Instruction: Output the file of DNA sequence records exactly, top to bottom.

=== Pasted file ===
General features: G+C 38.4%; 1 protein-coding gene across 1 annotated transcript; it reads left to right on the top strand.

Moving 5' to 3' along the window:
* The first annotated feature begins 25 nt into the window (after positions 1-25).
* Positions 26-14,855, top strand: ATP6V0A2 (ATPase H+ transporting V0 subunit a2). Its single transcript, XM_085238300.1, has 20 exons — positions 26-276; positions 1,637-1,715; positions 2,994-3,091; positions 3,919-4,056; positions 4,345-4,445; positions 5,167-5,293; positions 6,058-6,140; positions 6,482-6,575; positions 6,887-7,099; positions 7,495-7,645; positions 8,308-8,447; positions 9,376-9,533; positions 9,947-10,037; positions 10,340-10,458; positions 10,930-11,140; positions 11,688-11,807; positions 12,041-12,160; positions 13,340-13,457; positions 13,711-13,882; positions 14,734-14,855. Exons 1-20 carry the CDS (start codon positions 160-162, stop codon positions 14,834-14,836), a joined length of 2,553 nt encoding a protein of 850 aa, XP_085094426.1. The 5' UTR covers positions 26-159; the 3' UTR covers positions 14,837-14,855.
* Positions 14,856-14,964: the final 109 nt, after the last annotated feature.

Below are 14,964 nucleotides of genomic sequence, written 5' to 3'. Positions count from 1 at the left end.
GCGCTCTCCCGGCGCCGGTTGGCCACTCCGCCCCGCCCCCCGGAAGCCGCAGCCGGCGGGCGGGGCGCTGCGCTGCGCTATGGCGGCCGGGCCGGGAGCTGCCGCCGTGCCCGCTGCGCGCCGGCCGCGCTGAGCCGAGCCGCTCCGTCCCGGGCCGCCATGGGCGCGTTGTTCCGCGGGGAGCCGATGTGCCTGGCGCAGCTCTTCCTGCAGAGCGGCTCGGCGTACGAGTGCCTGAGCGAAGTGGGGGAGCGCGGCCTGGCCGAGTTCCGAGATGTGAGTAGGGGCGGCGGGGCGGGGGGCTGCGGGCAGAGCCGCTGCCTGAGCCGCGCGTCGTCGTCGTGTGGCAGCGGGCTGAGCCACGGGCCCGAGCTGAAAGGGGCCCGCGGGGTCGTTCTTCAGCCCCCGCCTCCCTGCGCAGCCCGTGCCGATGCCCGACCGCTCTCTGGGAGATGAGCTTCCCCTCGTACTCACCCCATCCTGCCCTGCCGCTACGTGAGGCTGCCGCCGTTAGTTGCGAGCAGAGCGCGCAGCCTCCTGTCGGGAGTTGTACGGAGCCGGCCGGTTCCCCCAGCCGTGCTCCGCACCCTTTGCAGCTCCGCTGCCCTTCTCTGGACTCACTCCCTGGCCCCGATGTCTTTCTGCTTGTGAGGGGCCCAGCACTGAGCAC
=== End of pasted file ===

General features: G+C 38.4%; 1 protein-coding gene across 1 annotated transcript; it reads left to right on the top strand.

Moving 5' to 3' along the window:
* The first annotated feature begins 25 nt into the window (after positions 1-25).
* Positions 26-14,855, top strand: ATP6V0A2 (ATPase H+ transporting V0 subunit a2). Its single transcript, XM_085238300.1, has 20 exons — positions 26-276; positions 1,637-1,715; positions 2,994-3,091; positions 3,919-4,056; positions 4,345-4,445; positions 5,167-5,293; positions 6,058-6,140; positions 6,482-6,575; positions 6,887-7,099; positions 7,495-7,645; positions 8,308-8,447; positions 9,376-9,533; positions 9,947-10,037; positions 10,340-10,458; positions 10,930-11,140; positions 11,688-11,807; positions 12,041-12,160; positions 13,340-13,457; positions 13,711-13,882; positions 14,734-14,855. Exons 1-20 carry the CDS (start codon positions 160-162, stop codon positions 14,834-14,836), a joined length of 2,553 nt encoding a protein of 850 aa, XP_085094426.1. The 5' UTR covers positions 26-159; the 3' UTR covers positions 14,837-14,855.
* Positions 14,856-14,964: the final 109 nt, after the last annotated feature.

Below are 14,964 nucleotides of genomic sequence, written 5' to 3'. Positions count from 1 at the left end.
GCGCTCTCCCGGCGCCGGTTGGCCACTCCGCCCCGCCCCCCGGAAGCCGCAGCCGGCGGGCGGGGCGCTGCGCTGCGCTATGGCGGCCGGGCCGGGAGCTGCCGCCGTGCCCGCTGCGCGCCGGCCGCGCTGAGCCGAGCCGCTCCGTCCCGGGCCGCCATGGGCGCGTTGTTCCGCGGGGAGCCGATGTGCCTGGCGCAGCTCTTCCTGCAGAGCGGCTCGGCGTACGAGTGCCTGAGCGAAGTGGGGGAGCGCGGCCTGGCCGAGTTCCGAGATGTGAGTAGGGGCGGCGGGGCGGGGGGCTGCGGGCAGAGCCGCTGCCTGAGCCGCGCGTCGTCGTCGTGTGGCAGCGGGCTGAGCCACGGGCCCGAGCTGAAAGGGGCCCGCGGGGTCGTTCTTCAGCCCCCGCCTCCCTGCGCAGCCCGTGCCGATGCCCGACCGCTCTCTGGGAGATGAGCTTCCCCTCGTACTCACCCCATCCTGCCCTGCCGCTACGTGAGGCTGCCGCCGTTAGTTGCGAGCAGAGCGCGCAGCCTCCTGTCGGGAGTTGTACGGAGCCGGCCGGTTCCCCCAGCCGTGCTCCGCACCCTTTGCAGCTCCGCTGCCCTTCTCTGGACTCACTCCCTGGCCCCGATGTCTTTCTGCTTGTGAGGGGCCCAGCACTGAGCAC